In 1885, Journal correspondent Harry Andrews, a future editor of the Los Angeles Times, visited the state prison in Thomaston to witness the execution of two Italians convicted of murder in Brewer. While there, he asked the warden if he could see James M. “Jim” Lowell.

Brought to Andrews in a prison office, the reporter said Lowell looked “fat and healthy,” with a “flaxen moustache and goatee,” appearing much the same as he did when first clapped behind bars.

Andrews noted that Lowell had already served 10 years in prison and would likely be there for a long while yet, given that his death sentence had been commuted to life behind bars.

Harry Andrews

“He had not talked with anybody from the outside world for a long time, and seemed glad to receive a call, but was rather reserved in his conversation at first,” Andrews said.

Then, in one of those telling questions that good reporters sometimes ask, Andrews threw out a feeler.

“I asked him if he had heard from his wife lately,” the journalist noted. Lowell responded, “No,” then added he did not think she was still alive.


“I’ve been thinking, lately, that I would like to make a statement and give a true account of the whole affair,” Lowell continued.

Without any further urging, and in the presence of the warden and deputy warden, Lowell told Andrews his version of what really happened 15 years earlier.

“Those remains found on the Switzerland Road were my wife’s, and I put them there — but I didn’t murder her. I took her to ride that night and went up that road at her request. She and I did not live together at that time, but I used to call around evenings and take her to ride. Perhaps I had a glass or two of liquor on that night, but not enough to affect me.

“Well, while we were riding, she got mad with me and flew in my face and eyes, as she always did. In the row, I gave her a push and at the same time, the horse started up, and she went out the wagon between the wheels. I laid her on the blanket and tried to bring her to, but her neck was broken.”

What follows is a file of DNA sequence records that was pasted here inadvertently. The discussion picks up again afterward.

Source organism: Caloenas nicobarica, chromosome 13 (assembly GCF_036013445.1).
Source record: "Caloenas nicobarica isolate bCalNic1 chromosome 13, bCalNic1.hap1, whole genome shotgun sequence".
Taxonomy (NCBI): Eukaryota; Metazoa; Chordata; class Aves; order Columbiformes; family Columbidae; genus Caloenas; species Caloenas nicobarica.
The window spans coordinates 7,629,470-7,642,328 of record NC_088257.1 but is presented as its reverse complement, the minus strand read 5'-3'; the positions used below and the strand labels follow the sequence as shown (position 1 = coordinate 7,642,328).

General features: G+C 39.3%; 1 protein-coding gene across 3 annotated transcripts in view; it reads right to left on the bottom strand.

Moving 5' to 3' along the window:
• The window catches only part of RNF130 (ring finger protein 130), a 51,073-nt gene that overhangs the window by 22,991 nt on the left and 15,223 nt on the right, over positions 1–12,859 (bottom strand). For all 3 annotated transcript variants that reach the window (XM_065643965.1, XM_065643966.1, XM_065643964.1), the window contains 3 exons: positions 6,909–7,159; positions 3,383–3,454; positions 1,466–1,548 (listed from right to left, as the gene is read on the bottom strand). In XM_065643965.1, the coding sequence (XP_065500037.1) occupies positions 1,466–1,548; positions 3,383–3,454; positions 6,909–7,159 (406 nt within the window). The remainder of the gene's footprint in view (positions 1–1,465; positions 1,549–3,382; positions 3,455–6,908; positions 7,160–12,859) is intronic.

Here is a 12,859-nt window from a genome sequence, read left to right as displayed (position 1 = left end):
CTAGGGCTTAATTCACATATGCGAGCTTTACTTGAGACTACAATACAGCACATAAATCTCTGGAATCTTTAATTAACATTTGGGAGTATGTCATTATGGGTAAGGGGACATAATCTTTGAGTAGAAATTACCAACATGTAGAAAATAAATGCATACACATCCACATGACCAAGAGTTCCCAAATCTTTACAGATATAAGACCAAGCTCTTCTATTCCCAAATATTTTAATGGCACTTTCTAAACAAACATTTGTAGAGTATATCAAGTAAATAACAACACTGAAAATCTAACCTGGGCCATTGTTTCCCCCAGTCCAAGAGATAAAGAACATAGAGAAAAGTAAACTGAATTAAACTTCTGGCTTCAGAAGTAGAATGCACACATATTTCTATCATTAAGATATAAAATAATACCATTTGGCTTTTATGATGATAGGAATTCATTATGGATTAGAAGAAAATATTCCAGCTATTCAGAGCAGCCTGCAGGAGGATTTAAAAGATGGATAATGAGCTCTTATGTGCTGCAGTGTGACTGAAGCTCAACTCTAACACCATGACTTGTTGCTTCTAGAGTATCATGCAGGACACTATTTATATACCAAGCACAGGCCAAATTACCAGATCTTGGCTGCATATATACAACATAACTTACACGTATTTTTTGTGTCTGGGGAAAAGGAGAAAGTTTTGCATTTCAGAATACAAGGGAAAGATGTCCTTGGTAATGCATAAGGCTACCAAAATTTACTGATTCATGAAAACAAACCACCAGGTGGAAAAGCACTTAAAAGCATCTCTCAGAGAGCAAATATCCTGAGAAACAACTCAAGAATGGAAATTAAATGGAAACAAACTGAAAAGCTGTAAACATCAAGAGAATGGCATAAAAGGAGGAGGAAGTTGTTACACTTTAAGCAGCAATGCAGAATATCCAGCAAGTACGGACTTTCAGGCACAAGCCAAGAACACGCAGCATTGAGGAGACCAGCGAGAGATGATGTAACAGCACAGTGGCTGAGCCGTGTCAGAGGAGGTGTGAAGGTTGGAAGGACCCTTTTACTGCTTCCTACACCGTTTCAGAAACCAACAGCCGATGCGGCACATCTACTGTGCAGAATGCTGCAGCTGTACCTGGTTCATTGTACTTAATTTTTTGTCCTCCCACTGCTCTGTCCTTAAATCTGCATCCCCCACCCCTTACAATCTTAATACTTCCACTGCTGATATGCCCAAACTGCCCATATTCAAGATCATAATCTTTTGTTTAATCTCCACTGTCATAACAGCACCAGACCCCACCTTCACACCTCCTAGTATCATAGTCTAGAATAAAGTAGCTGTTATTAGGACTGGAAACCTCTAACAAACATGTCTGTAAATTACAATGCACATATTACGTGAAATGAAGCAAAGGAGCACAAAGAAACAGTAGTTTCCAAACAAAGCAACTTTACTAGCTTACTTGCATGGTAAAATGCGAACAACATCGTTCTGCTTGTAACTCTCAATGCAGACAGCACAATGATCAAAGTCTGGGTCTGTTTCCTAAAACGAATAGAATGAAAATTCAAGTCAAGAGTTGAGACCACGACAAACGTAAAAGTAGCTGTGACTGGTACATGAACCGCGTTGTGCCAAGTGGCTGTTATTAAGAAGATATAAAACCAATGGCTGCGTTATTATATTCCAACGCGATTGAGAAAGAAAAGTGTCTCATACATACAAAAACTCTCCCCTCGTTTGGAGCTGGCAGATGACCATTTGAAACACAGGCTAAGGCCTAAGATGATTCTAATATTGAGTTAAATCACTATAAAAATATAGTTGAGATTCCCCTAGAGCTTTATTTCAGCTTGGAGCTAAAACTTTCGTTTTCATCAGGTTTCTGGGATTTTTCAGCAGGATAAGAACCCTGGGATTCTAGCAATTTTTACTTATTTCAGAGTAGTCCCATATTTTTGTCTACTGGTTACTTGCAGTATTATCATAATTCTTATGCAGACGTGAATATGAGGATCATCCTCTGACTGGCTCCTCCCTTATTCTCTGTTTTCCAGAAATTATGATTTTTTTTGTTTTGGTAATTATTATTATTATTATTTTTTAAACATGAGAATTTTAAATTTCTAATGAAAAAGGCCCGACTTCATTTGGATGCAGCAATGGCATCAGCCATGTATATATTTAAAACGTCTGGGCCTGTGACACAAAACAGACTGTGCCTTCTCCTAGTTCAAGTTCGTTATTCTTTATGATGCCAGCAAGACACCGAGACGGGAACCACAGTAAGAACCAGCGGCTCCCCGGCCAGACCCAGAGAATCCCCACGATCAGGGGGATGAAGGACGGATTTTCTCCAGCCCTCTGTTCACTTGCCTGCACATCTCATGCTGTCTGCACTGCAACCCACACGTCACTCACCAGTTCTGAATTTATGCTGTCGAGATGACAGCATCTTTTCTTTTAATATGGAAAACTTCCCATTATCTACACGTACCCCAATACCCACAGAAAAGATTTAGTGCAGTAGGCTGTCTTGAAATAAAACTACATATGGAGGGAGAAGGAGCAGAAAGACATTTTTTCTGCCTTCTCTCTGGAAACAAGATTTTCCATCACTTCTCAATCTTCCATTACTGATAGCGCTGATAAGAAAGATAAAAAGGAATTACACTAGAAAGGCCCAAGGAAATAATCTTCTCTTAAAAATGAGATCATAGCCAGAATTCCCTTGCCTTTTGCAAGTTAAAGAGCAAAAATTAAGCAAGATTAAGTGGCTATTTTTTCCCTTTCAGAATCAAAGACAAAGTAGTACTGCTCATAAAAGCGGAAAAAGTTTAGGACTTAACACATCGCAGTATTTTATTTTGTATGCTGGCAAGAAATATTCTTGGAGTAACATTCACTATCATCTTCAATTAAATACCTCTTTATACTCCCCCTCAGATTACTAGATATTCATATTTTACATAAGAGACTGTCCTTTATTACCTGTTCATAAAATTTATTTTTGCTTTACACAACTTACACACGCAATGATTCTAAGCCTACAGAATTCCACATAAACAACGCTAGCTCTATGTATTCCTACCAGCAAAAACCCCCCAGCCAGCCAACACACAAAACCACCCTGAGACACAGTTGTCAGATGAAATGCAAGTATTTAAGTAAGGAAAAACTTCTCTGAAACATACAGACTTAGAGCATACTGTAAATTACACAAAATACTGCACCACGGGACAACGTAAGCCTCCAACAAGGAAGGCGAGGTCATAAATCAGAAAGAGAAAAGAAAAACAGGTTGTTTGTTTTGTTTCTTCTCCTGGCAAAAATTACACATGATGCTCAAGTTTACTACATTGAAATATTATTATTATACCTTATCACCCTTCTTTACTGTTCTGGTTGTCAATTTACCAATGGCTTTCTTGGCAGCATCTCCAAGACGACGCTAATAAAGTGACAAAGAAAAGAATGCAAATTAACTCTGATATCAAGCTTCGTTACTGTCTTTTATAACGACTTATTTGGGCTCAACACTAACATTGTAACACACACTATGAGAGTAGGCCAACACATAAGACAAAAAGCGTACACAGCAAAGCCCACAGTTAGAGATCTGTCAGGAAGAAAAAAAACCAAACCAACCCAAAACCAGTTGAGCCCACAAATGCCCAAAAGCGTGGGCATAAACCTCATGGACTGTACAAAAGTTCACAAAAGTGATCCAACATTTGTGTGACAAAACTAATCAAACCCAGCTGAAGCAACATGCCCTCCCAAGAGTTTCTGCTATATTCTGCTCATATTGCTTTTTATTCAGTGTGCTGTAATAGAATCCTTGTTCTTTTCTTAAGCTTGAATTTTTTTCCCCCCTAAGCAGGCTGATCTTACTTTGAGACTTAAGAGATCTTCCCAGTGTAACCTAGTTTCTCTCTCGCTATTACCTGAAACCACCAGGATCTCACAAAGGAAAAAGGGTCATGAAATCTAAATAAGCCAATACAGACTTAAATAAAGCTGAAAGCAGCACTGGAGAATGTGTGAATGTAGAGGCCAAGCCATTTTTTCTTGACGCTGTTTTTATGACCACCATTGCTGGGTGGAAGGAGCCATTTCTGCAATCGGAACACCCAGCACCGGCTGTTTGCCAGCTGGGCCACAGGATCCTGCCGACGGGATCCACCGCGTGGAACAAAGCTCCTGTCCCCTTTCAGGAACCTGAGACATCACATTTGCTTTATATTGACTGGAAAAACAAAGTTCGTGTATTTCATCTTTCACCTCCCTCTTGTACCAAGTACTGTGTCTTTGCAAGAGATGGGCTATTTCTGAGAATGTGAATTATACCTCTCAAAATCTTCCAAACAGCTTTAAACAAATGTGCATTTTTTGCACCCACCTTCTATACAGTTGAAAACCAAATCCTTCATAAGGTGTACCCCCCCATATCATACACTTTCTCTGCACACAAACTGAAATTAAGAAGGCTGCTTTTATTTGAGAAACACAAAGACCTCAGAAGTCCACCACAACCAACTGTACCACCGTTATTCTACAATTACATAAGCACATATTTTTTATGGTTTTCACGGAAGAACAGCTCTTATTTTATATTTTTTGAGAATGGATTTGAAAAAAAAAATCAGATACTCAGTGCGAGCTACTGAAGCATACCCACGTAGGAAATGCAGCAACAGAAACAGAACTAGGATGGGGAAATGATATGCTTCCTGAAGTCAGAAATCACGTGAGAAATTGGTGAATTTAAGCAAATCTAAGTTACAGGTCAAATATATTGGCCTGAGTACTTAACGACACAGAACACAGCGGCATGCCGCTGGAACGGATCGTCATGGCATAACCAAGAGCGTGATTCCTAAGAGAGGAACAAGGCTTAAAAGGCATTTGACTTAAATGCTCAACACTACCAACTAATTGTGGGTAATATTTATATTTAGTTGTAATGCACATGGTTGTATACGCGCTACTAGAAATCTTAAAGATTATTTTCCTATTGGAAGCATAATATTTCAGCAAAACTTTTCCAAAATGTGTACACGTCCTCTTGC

Some years later, Lowell added that Lizzie had angrily and unjustly accused him of going out with other women right before she fell.

In his confession to Andrews, though, Lowell continued, “I came down to Barker’s Mill and thought I’d get assistance, but it was between 10 and 11 o’clock and the people had gone to bed, so I went back alone.


“I decided to conceal her body in the bushes, fearing that I would be accused of killing her. So I hid her in the bush quite a way above the place where she died. That was in June 1870.”

The following year, he said, he returned to the site with his team of horses “to get the remains and bury them. They were decomposed. Nothing but the bones remained.”

“While I was carrying the skull to my wagon, I heard somebody coming and it scared me. I quickly thrust the skull under a big log in the fence and rammed it down with the heel of my boot. I think that skull is there now.

“I do not believe that the skull found a few years ago was the skull of my wife, and would like to have a search made for the skull that I put under the log. The log was on the fence on the east side of the road.” He said it should be on a little knoll about eight or 10 roads west of the place where the remains were found.

“The next morning after my wife broke her neck, I went down to the blocks and Mrs. Blood, the boarding mistress, asked me if I had heard that Lizzie had gone off with a curly-headed circus man. This was the origin of that story.”

“I had no idea of killing my wife,” Lowell concluded. “Her death was accidental.”


Andrews asked if Lowell worried about his wife’s corpse lying in the brush. He answered that he didn’t think about it much.

The confession proved a sensation.

The New York Times said that “it was generally believed” that Lizzie had “ran away with a circus and many have hitherto believed Lowell innocent.”

The prison warden, Gustavus S. Bean, knew better. He said Lowell had made the same confession to him several months earlier but he hadn’t talked about it since he keeps to himself whatever a prisoner says confidentially.

Bean said he thinks there ought to be a search for the skull where Lowell says he hid it.

Lowell said the skull found in 1881 couldn’t have been Lizzie’s. But Andrews went to the murder scene and determined that Lowell was mistaken.

He said the spot where the skull had been found “exactly agrees in every particular” with Lowell’s version of what happened to it.

“There can be no doubt that the skull found there belonged to the headless bones of Lizzie Lowell,” the Journal said.

This is the 26th chapter of a serial that will run every Sunday for much of the year. Follow the mystery here.

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